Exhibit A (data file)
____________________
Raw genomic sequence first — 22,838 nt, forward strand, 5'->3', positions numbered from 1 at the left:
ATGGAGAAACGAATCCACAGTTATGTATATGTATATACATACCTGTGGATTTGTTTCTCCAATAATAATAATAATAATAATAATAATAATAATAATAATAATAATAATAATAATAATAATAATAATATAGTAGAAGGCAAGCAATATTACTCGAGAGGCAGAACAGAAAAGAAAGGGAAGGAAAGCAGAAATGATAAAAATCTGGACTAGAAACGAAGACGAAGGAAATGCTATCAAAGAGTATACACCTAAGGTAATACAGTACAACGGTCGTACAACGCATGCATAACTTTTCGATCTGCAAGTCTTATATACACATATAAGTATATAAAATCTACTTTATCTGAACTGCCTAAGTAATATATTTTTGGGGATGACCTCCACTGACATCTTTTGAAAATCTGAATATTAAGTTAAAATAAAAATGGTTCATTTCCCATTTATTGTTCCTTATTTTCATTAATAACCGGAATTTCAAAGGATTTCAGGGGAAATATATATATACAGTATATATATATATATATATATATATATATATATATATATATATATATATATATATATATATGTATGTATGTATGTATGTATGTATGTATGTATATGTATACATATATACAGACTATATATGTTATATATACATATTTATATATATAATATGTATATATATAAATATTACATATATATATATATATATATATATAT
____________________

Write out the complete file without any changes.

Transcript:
Raw genomic sequence first — 22,838 nt, forward strand, 5'->3', positions numbered from 1 at the left:
ATGGAGAAACGAATCCACAGTTATGTATATGTATATACATACCTGTGGATTTGTTTCTCCAATAATAATAATAATAATAATAATAATAATAATAATAATAATAATAATAATAATAATAATAATAATATAGTAGAAGGCAAGCAATATTACTCGAGAGGCAGAACAGAAAAGAAAGGGAAGGAAAGCAGAAATGATAAAAATCTGGACTAGAAACGAAGACGAAGGAAATGCTATCAAAGAGTATACACCTAAGGTAATACAGTACAACGGTCGTACAACGCATGCATAACTTTTCGATCTGCAAGTCTTATATACACATATAAGTATATAAAATCTACTTTATCTGAACTGCCTAAGTAATATATTTTTGGGGATGACCTCCACTGACATCTTTTGAAAATCTGAATATTAAGTTAAAATAAAAATGGTTCATTTCCCATTTATTGTTCCTTATTTTCATTAATAACCGGAATTTCAAAGGATTTCAGGGGAAATATATATATACAGTATATATATATATATATATATATATATATATATATATATATATATATATATATATATATATGTATGTATGTATGTATGTATGTATGTATGTATATGTATACATATATACAGACTATATATGTTATATATACATATTTATATATATAATATGTATATATATAAATATTACATATATATATATATATATATATATAT